See Vancouver’s Famous Capilano Bridge for a Killer View

In Vancouver, don't miss the thrill of walking on the Capilano Suspension bridge.
In Vancouver, don’t miss the thrill of walking on the CliffWalk near the Capilano Suspension bridge.
Vancouver… the city is known for its hockey, its maple syrup, and of course, the Capilano Suspension Bridge. If you’re afraid of heights, I suggest you sit this one out, as the suspension bridge stretches 450 feet across and 230 feet above Capilano River. However, it allows for one of the most breathtaking and spectacular views I have ever seen.
The twenty-seven-acre park surrounding the bridge was built in 1889, and millions of people have crossed it since then. The park also features several other thrilling attractions, including CliffWalk, which is a cantilevered walkway clinging to the side of the granite cliff above the Capilano Canyon.
Several other smaller suspension bridges allow you to take a stroll through the evergreens 100 feet above the forest floor, the attraction called the TreeTops Adventure allows you to have the perfect bird’s eye view. If you’re too terrified to even think about journeying up to that elevation, then the park also features guided nature tours, Kids Rainforest Explorer’s program, and the Living Forest exhibit. Don’t forget to end your day in the best way possible, with homemade fudge from the gift shop!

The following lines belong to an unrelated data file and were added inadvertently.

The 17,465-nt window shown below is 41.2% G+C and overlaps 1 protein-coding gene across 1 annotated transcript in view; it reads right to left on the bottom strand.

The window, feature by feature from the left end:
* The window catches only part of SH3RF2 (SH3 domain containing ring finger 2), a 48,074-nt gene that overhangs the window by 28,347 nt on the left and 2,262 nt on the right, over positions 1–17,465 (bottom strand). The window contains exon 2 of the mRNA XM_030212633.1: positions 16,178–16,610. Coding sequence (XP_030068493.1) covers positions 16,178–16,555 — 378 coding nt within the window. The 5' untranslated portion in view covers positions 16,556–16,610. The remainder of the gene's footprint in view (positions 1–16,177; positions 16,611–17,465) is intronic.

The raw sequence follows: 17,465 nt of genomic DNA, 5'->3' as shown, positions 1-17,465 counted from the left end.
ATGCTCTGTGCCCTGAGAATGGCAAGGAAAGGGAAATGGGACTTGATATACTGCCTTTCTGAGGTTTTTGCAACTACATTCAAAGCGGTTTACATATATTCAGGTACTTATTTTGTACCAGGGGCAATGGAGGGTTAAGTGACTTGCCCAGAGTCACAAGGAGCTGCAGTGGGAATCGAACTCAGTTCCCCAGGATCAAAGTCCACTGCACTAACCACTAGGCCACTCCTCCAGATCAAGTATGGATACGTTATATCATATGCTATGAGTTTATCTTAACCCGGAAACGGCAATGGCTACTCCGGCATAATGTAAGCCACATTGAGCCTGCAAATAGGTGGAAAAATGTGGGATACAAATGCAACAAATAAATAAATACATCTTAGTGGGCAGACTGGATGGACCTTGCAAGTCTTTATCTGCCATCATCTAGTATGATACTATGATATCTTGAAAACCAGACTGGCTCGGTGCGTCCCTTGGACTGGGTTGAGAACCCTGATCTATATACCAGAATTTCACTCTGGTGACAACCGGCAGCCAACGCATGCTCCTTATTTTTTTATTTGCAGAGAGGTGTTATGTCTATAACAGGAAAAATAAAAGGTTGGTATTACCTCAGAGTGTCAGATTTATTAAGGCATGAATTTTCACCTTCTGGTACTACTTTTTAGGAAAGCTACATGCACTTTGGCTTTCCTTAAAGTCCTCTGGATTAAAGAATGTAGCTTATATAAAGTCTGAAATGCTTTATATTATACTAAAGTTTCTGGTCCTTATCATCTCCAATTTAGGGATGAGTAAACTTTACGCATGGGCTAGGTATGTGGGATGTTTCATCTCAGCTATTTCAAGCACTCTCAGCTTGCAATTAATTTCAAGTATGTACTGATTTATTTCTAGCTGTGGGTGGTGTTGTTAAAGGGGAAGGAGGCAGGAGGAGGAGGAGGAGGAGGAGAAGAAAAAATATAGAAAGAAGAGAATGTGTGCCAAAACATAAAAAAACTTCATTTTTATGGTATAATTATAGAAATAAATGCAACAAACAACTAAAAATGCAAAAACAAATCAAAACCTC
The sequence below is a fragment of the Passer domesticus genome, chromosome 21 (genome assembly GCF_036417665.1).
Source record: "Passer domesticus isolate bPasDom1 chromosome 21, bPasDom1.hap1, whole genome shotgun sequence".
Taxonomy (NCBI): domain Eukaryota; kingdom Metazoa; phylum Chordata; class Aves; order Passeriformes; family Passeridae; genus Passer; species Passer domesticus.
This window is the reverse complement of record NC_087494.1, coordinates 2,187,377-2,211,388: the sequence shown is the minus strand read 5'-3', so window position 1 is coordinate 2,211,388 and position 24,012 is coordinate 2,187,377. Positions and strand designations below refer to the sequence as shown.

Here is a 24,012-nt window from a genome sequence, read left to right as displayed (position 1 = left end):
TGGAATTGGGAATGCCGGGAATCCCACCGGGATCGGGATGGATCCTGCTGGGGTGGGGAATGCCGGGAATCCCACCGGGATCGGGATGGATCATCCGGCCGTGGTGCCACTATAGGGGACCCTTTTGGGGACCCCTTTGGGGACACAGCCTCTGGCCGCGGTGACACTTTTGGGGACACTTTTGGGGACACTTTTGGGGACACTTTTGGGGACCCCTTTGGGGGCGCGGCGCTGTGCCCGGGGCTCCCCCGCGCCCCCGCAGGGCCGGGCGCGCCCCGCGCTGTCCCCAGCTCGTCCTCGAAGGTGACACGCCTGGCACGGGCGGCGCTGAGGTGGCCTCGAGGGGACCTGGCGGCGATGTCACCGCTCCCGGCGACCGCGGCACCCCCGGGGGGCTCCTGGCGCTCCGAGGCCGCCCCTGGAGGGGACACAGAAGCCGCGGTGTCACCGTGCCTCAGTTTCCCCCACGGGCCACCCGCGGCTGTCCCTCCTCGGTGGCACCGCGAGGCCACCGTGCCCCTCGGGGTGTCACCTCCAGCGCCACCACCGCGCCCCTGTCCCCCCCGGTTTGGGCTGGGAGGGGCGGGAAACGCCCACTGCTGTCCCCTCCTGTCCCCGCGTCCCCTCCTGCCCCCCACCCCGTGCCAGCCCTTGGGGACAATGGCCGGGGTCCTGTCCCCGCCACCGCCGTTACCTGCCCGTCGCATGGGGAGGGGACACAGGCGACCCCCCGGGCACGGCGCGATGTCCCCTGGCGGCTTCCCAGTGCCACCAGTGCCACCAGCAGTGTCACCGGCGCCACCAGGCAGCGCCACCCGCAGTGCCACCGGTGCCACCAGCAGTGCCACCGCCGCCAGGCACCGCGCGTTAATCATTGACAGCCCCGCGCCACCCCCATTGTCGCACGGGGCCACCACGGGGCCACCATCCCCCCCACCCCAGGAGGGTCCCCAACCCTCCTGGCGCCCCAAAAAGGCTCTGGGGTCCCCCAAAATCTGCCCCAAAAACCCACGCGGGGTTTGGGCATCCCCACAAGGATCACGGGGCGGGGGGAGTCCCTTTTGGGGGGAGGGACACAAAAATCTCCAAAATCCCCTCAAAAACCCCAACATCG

During the winter, the park has its annual Canyon Lights Winter Festival, which features hundreds of thousands of lights illuminating the park. The bridge and all the attractions are transformed into a festive light show that’s pleasing to the eye. Get the chance to see the world’s tallest Christmas tree, decorate gingerbread cookies, and go searching for Snow Owls.

The area that the park is built on is rich with history, and the park does a great job incorporating that history into their attractions. The name Capilano is a First Nations name belonging to the Squamish Nation and the name means “beautiful river”. The park is named after Kia’palano, who was a great Squamish chief who resided in the area in the early 1800s.

The Capilano Suspension Bridge is not for the faint of heart!
The Capilano Suspension Bridge is not for the faint of heart!
One of Capilano’s historic traditions includes placing hand crafted totem poles on the grounds near the suspension bridge. The tradition dates back to the when the  First Nations people came about, and is a great way to connect people to their culture.
The park is open from May 20 to September 4, 8:30 a.m. to 8 p.m. The rates range depending on age and if you’re a student, but the average price for a day at the park is $35.
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